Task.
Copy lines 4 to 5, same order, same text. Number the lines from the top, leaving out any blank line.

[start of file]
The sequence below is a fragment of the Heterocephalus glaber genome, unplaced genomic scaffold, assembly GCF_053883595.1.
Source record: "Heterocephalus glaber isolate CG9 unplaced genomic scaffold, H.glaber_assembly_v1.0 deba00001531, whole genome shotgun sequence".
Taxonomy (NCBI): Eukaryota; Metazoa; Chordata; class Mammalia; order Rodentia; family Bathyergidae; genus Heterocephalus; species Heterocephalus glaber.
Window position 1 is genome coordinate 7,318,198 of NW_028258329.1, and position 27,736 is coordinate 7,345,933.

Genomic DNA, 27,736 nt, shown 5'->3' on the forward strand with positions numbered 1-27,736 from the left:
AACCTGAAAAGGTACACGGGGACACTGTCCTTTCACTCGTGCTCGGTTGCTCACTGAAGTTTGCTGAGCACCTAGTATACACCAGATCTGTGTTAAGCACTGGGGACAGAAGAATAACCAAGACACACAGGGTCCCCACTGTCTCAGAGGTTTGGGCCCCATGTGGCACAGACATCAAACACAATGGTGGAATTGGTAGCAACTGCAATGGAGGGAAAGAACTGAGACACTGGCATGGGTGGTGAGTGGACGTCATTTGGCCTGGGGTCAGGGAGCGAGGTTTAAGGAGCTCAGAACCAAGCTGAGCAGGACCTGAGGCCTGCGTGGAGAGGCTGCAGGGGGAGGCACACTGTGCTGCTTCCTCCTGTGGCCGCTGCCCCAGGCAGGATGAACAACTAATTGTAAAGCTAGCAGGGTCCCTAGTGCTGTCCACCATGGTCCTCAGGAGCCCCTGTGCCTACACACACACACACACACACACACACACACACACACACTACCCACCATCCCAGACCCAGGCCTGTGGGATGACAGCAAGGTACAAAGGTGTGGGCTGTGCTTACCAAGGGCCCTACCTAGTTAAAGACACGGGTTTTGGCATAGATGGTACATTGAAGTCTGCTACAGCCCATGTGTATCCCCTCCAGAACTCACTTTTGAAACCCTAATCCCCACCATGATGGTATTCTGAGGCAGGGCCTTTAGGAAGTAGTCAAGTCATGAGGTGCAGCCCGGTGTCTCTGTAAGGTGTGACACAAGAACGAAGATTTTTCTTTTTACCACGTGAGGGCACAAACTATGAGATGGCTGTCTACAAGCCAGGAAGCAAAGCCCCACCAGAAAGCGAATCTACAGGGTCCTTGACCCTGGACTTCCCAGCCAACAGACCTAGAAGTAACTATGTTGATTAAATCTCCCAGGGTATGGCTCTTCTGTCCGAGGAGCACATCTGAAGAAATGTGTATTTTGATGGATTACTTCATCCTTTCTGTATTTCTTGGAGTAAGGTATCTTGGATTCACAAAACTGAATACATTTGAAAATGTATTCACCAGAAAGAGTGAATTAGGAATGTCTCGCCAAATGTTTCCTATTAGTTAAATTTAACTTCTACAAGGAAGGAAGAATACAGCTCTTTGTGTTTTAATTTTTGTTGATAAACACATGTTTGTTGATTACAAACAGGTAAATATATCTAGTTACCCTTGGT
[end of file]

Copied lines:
Window position 1 is genome coordinate 7,318,198 of NW_028258329.1, and position 27,736 is coordinate 7,345,933.

Genomic DNA, 27,736 nt, shown 5'->3' on the forward strand with positions numbered 1-27,736 from the left: